He barely noticed Benny, stared right through him as if he was invisible. That was the power of beautiful women, it was as if the world around them became white noise.

She got up and gave Benny a hug. He felt her cheek on his, the warmth of her skin like a jolt from the past running straight through him.

”It’s been a long time since someone was good to me.”

She hopped in the car and Benny watched her disappear. He was alone again for the first time in what felt like forever. Picking his teeth with the metal lining of the beer can he allowed himself to drift off, just for a little while. Soon the road would be full of people needing things. Full of people enthralled by the promise of riches held by that despairing city.

It was funny. You went to college, had all these dreams about the future, and then it went away. Something happened that swept your legs from under you, and you didn’t know how to get back up. Slowly you realised the life you’d wanted was a lie. That feeling of joy you’d felt from time to time drifted off, like a train chasing the horizon. In the end there was nothing left but a decaying body and the promise that maybe, somewhere, there was something else out there. Only some got away. Only some had the will to look society in the eye and say no. And their reward was the most beautiful peace they’d ever know.

She was lost. Gobbled up by the remains of a life she never wanted. Caught in the inbetween of things. The time would come when she’d have to take the plunge or go back. Benny was afraid that for her, the plunge meant taking her last breath in a bathroom stall somewhere, high on a dream.

Benny threw his can in the trash and watched it come to a halt at the top, illuminated by the early morning sun. He grit his teeth. It was sad, the way they made everything small and indifferent. The way they stuffed you full of things to keep you busy, just so you wouldn’t stop and think long enough to realise it didn’t mean shit.

Benny reclined his head, closed his eyes and grimaced. Then he turned around and walked inside the shack, grabbing a hammer from one of the boxes. He knelt down and used the back end of it to pry one of the planks loose. Underneath was a small box. He paused for a long time before grabbing it. He remembered what it felt like now, the fear of letting go. The box seemed to him to weigh more than the thin metal it was made of.

Benny opened it. Inside was a photo, similar to the one she’d had, but this one was of Benny. He had his arm around a young woman, with black hair and a washed out Led Zeppelin t-shirt. They were smiling. Even Benny had hair back then. He stroked the photo with his fingers, removing the thin layer of dust and sand that had amassed over the years. Inside him he could feel things stirring, forgotten things he swore never to let surface again. Images of hospital bills, insurance papers and endless fluorescent hallways. Benny looked away and dragged a worn hand across his face, then put the photo in the box and put the box back where it belonged. He’d never really cared for people, but she had been different.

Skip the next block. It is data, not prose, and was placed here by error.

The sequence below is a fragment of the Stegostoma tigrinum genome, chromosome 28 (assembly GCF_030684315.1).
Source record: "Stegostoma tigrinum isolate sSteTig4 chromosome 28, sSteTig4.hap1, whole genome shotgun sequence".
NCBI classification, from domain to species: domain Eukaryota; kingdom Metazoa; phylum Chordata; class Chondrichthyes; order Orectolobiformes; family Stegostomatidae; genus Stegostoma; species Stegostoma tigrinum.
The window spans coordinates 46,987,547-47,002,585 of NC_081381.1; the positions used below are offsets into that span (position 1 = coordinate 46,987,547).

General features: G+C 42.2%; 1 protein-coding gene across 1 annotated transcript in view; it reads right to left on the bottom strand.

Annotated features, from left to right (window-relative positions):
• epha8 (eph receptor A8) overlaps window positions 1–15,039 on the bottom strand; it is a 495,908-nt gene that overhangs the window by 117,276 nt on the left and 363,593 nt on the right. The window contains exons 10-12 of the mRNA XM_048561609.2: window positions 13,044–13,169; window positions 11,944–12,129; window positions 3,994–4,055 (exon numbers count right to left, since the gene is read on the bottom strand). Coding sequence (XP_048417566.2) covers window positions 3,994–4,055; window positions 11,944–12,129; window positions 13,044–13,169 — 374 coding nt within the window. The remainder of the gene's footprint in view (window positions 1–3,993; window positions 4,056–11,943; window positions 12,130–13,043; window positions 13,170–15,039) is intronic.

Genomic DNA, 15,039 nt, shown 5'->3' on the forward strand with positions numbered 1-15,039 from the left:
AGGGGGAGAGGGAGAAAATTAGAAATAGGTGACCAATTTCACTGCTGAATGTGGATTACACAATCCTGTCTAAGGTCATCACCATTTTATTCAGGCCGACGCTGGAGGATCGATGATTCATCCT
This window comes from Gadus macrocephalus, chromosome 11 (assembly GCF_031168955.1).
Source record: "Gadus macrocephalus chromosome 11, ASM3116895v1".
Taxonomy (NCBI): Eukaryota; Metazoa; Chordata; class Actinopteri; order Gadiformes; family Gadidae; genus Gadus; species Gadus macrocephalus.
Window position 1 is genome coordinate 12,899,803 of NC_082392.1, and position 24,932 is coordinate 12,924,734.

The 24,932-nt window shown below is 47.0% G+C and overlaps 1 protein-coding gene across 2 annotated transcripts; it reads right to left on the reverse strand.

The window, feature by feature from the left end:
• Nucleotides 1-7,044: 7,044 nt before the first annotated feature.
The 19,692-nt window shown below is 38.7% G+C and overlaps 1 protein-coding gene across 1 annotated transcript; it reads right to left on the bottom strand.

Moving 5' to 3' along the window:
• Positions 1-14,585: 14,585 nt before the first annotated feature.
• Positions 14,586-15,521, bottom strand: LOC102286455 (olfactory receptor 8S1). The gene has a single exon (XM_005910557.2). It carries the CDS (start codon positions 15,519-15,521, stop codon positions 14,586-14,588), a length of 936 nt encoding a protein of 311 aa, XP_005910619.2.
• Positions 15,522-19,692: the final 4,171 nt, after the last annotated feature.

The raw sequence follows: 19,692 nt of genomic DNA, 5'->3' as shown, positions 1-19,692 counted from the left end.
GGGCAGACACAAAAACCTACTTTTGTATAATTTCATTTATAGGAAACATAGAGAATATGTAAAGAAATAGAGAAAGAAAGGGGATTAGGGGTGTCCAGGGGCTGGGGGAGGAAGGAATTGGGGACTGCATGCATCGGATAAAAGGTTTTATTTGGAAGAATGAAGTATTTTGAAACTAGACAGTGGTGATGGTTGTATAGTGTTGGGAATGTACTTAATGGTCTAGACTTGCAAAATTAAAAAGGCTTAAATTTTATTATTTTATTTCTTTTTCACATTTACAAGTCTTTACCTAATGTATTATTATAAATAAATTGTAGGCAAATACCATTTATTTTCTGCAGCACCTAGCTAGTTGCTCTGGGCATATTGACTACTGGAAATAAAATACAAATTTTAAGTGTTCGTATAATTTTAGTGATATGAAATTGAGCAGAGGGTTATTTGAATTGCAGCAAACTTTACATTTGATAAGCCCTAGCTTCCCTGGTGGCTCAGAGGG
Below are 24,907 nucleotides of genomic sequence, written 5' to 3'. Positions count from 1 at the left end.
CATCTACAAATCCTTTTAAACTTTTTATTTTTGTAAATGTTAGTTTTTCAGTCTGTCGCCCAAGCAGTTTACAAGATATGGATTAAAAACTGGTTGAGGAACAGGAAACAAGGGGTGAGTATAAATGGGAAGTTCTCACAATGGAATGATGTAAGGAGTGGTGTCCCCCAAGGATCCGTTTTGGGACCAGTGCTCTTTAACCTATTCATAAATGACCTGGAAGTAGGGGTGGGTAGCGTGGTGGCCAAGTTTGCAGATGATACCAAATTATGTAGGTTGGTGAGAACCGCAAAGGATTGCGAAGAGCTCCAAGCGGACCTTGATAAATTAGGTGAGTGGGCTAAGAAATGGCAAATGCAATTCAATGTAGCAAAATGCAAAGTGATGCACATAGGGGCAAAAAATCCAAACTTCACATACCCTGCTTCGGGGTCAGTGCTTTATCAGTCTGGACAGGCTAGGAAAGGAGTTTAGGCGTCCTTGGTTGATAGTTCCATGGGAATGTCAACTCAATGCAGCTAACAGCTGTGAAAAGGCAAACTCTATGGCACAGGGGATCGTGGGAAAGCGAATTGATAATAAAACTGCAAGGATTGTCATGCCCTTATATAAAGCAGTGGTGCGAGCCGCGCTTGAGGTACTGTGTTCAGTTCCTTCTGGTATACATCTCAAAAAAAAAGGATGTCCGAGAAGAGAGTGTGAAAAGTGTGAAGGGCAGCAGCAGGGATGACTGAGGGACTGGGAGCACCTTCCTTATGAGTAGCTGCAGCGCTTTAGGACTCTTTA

”Goddamnit,” he said. ”I miss you.”

He covered the box with the plank and stood up. To hell with it all. He needed air. Walking outside Benny closed the door behind him and took a deep breath.

His eyes ached as he stared into the scorching sun. It burned, but it was a familiar burning, a pain he could deal with. Far away he thought he could see the taillights of the car finally disappear into the warm morning glow. Everything was as it used to be. Benny turned around, looked at his shack, at his old truck. The sleeping bag still held her outline, like a shroud of something that would soon be but a memory. In the end nothing changed in the desert. At most there were momentary lapses, a rebounding turn of events that made it shiver before bouncing back.

He crumpled the sleeping bag together and put it in the shack, then hesitated before he folded the extra chair up and put that back, too.

Benny put a hand on his chest and rubbed it softly. He felt his heart beat in there; a steady, thumping beat. A soft wind blew into his ear, made its way across the back of his head. All around him there was silence. He caught himself wanting to hear her voice again, just for a little while, but he knew that in the end it was true what he’d always known. That his escape had taken him here for a reason.

He let his gaze wander in the direction of Vegas, squinting through sun-burnt eyelids. Out there things changed all the time, but not here. Here no one ever left. Nothing ever crumbled.

Nothing ever changed in the desert.